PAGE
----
DOWNTOWN STATE COLLEGE IMPROVEMENT DISTRICT ITALIAN STREET PAINTING FESTIVAL
Italian Street Painting Festival
Heister Street between College & Beaver Avenues
July 10 to 12, Painting is on a weather permitting basis
Holly Foy, Coordinator
Italian Street Painting has been a tradition in Europe since the 16th Century and a tradition in State College since 1999. In Renaissance Europe, underemployed artists would draw on the streets as a form of advertising their skill. In America today artists make street masterpieces for the joy of creating and for the entertainment of appreciative crowds.
The Downtown State College Italian Street Painting Festival is pleased to be the presenting sponsor of the Festival’s Italian Street Painting Festival again in 2014.
The Downtown State College Italian Street Painting Festival will once again feature street painters of national and regional significance, in addition to a Young Artists Alley.
At least 30 smaller works measuring 6’ by 4’ will be drawn by a variety of local visual artists, State College Area High School art students and Penn State art majors. To apply to be one of our street painters please email Holly Foy at email@example.com or call (814) 237-3682.
Finally, our Young Artists Alley provides artists of any age and ability with the opportunity to add to the festival! For a $5 fee, you get a beautiful box of pastels, a 14"x 14" square to draw on and the opportunity to create a masterpiece!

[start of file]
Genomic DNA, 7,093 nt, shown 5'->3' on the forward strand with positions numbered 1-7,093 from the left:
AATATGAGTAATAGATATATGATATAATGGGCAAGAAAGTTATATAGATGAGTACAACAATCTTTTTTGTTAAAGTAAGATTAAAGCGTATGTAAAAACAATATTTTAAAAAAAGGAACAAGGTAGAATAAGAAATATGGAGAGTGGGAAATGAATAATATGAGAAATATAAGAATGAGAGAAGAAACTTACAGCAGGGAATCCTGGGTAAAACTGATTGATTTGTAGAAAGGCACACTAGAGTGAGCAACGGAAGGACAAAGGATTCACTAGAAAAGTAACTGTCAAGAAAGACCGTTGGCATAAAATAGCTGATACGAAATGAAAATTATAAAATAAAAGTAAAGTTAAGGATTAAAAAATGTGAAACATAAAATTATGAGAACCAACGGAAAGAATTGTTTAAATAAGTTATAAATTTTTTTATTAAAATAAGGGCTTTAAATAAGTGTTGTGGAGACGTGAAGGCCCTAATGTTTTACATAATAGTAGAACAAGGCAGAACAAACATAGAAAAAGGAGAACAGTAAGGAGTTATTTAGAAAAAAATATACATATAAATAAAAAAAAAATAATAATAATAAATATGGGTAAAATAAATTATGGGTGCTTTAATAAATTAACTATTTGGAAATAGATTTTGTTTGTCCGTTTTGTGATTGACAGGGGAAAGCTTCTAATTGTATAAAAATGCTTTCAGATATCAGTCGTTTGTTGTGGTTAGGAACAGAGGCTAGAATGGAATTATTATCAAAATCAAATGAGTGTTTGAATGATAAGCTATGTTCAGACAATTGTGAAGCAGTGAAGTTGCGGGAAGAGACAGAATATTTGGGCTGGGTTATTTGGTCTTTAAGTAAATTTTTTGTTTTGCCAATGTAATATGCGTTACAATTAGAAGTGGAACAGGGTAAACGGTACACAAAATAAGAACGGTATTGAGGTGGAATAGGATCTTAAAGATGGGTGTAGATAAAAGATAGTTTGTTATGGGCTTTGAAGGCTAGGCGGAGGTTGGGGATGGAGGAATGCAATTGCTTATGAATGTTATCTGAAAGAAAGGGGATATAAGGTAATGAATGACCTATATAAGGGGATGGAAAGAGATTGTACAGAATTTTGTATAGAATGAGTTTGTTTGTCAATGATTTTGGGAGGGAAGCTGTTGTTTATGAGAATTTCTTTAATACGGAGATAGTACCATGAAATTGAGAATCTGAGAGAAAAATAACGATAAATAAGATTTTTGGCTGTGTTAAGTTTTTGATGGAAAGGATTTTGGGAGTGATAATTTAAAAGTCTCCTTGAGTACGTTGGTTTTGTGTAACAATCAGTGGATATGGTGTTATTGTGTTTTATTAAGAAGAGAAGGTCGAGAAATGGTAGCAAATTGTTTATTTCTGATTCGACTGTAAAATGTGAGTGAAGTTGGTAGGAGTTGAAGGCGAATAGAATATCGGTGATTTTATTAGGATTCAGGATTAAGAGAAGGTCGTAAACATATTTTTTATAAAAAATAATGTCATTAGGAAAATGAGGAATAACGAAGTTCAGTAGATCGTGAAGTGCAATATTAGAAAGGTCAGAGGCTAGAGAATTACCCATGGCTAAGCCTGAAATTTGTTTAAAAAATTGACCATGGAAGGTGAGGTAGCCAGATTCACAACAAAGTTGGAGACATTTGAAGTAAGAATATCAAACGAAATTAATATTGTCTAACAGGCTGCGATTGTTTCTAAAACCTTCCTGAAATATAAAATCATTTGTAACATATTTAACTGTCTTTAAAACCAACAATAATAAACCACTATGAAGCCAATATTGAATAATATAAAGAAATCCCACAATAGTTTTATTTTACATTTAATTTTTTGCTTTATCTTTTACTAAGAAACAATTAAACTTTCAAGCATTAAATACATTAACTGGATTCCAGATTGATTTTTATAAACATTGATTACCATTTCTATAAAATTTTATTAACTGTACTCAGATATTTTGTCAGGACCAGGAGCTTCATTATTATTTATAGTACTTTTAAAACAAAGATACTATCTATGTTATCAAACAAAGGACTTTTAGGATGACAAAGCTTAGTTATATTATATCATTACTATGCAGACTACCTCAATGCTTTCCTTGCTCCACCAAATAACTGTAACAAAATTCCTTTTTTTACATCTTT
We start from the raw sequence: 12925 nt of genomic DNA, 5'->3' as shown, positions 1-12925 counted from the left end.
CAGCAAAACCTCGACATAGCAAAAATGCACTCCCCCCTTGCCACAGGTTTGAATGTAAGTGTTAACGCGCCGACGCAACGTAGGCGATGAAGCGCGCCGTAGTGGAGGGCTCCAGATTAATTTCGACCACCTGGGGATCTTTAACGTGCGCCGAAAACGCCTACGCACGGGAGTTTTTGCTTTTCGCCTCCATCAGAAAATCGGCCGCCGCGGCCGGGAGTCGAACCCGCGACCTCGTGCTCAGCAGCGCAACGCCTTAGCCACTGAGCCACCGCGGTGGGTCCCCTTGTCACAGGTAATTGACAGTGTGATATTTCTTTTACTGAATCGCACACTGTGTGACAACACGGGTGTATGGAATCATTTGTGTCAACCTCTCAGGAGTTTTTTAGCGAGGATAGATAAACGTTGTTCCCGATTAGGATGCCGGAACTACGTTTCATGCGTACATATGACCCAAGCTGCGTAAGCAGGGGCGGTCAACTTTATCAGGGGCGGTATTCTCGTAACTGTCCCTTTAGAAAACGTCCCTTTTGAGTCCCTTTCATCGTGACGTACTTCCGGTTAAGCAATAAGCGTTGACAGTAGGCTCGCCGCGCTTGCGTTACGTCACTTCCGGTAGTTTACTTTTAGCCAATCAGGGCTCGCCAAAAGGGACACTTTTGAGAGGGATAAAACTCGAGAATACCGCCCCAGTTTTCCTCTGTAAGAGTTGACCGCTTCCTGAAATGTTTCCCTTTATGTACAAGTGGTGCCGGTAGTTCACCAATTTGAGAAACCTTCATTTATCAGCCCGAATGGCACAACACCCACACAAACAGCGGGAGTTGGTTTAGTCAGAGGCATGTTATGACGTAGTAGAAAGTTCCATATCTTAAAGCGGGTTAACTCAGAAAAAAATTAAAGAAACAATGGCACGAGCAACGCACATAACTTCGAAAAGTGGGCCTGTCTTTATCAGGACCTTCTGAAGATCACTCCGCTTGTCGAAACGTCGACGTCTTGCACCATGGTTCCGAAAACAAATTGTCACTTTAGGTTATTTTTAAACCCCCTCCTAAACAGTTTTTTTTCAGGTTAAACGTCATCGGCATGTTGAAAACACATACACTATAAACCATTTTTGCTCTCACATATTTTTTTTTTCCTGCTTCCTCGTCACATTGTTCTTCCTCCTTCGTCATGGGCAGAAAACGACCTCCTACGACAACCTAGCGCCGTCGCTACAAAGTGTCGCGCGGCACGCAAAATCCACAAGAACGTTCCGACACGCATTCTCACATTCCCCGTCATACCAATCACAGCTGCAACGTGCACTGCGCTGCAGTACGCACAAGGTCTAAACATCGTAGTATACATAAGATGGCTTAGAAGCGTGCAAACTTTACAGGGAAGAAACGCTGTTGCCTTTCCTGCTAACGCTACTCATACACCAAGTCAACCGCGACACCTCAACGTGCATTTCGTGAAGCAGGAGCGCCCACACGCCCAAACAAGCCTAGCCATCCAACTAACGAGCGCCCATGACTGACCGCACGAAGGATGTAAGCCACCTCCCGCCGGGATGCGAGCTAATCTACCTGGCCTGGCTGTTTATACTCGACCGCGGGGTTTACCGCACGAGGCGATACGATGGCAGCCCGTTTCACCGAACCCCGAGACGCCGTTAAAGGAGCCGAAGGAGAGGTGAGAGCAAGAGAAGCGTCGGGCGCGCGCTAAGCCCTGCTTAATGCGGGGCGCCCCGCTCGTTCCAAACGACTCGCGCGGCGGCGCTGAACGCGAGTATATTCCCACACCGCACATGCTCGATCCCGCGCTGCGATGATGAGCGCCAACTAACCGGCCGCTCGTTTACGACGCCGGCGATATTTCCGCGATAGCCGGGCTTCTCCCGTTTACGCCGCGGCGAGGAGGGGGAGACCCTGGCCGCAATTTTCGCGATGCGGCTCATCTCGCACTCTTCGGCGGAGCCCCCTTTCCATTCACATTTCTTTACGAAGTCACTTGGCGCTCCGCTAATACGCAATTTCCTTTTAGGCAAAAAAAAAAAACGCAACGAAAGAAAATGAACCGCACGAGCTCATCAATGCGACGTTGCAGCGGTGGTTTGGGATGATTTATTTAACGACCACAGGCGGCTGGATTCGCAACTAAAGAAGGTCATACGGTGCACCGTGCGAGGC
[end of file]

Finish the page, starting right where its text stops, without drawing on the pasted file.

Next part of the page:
The Italian Street Painting Festival celebrates putting beautiful art on downtown State College
By Susan Field
During the Central Pennsylvania Festival of the Arts™, people strolling along Hiester Street can watch a blank canvas transform into an enchanting patchwork of brilliant color with intricate and bold, sweeping designs, only to see the creations disappear days later.
The transient nature of the Italian Street Painting Festival is part of the mystique and charm that keeps drawing the artists and the audiences year after year.
“You get to see this magical thing happening — this colorful, beautiful art gallery on the street — and then it’s gone,” says Holly Foy who coordinates the Italian Street Painting Festival along with assistants Bob Baumbach and Molly Gazda.
Foy says one of the reasons street painting was added to the Festival in 1999 by former director Philip Walz was so that Festival attendees could see the artistic process, not just the product. It also provides a unique opportunity for the public to interact with the artists.
“We encourage you to chat with the artists,” Foy says. “All the artists have T-shirts with name tags on the back so you can identify them while they’re working. The artists’ names, photographs, and bios are also written on the street in front of their work.”
Veteran feature artist Graham Curtis of Curtis Signs & Graphics in Petersburg says he didn’t know what to expect the first year he was asked to draw in the Festival, but found the interaction so refreshing he’s been back every year since.
“Most of the time as an artist, the creating is between you and paper and the pen, and with this there are people walking by and asking you silly questions about what you’re doing, and coming back and visiting throughout the process,” he says.